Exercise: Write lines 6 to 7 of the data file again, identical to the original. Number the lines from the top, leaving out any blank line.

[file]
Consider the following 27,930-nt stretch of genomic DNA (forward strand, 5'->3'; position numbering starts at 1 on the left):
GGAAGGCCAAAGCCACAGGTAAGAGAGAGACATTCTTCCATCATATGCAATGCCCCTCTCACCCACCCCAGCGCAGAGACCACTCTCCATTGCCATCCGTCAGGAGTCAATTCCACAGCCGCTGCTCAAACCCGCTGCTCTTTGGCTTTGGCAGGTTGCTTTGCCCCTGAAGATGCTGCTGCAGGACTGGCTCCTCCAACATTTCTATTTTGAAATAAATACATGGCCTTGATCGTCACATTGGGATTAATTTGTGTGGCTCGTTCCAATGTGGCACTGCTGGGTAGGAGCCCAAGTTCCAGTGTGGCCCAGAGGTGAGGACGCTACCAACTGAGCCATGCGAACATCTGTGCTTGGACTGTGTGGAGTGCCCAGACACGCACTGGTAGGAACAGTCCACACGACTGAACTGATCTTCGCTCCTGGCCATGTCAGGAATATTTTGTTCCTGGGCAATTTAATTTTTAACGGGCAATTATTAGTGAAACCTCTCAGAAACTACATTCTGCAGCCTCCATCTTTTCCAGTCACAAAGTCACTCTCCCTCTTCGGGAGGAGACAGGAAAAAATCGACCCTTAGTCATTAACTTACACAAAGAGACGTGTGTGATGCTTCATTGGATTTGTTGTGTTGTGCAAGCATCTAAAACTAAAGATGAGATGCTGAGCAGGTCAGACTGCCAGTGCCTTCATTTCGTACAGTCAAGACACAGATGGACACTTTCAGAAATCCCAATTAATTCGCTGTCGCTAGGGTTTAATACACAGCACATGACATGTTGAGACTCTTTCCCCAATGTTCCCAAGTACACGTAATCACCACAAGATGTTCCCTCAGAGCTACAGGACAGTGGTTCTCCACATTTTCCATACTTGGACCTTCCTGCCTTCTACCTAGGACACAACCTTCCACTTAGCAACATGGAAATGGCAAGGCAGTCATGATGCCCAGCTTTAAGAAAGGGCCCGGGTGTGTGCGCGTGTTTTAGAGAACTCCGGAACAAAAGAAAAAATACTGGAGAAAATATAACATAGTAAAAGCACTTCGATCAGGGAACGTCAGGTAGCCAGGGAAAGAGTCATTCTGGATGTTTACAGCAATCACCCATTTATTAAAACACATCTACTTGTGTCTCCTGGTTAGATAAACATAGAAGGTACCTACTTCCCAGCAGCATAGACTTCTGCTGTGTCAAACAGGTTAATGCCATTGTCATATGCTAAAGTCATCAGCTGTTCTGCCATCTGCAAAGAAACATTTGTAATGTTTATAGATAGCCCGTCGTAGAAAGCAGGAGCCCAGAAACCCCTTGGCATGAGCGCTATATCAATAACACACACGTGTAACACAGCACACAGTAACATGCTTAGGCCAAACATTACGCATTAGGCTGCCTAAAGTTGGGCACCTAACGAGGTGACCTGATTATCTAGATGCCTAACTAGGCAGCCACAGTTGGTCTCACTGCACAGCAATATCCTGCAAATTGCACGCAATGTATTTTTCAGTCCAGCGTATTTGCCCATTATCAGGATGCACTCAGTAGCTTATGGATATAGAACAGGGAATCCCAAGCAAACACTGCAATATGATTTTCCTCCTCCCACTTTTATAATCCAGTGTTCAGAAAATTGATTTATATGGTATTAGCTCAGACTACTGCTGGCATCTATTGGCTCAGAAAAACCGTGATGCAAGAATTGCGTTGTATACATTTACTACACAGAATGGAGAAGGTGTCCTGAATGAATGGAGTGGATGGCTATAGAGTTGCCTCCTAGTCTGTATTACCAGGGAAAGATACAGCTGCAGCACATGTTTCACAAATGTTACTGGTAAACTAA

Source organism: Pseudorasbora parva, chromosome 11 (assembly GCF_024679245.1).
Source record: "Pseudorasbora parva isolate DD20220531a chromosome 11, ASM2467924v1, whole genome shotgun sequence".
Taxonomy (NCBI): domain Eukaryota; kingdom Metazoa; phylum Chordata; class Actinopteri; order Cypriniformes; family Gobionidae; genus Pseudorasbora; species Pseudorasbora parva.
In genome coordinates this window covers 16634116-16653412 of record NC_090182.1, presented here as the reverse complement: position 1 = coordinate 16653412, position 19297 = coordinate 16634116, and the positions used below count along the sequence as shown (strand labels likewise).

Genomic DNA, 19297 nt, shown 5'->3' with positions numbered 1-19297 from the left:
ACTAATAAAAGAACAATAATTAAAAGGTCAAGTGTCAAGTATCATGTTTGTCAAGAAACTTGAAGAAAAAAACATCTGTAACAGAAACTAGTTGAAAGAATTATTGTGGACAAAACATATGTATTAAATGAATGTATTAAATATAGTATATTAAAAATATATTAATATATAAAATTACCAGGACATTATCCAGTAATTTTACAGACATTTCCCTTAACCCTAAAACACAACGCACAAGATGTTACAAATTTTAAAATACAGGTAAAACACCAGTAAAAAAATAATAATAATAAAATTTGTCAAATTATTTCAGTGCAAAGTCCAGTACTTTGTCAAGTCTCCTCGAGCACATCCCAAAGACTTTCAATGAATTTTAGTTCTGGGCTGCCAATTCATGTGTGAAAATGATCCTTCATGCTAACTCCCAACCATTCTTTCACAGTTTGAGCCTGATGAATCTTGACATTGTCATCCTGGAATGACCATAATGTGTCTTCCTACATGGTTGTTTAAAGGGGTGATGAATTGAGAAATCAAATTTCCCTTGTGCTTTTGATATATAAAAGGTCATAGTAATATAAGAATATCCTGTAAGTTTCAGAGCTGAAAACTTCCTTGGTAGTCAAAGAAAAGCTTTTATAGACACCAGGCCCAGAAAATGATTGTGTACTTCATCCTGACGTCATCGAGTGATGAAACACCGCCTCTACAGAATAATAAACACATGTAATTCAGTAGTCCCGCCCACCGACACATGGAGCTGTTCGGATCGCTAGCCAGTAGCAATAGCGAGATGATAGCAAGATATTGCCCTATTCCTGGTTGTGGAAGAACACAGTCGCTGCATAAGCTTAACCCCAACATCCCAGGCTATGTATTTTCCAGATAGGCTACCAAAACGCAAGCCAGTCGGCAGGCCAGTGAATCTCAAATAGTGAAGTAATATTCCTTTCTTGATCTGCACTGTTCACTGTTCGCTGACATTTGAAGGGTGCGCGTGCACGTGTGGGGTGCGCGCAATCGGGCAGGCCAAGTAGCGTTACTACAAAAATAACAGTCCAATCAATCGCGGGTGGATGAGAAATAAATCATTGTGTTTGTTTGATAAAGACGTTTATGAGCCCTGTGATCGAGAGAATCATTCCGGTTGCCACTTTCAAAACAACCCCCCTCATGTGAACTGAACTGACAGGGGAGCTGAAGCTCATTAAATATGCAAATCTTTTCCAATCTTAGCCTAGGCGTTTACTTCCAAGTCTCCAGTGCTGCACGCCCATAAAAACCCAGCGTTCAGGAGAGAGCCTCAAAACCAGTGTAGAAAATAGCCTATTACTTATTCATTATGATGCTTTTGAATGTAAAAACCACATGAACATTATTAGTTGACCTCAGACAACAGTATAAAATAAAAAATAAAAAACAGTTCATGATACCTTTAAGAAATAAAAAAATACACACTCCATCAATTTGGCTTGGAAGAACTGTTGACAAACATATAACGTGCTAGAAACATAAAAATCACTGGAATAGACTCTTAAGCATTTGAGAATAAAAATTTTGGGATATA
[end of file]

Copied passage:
In genome coordinates this window covers 16634116-16653412 of record NC_090182.1, presented here as the reverse complement: position 1 = coordinate 16653412, position 19297 = coordinate 16634116, and the positions used below count along the sequence as shown (strand labels likewise).

Genomic DNA, 19297 nt, shown 5'->3' with positions numbered 1-19297 from the left: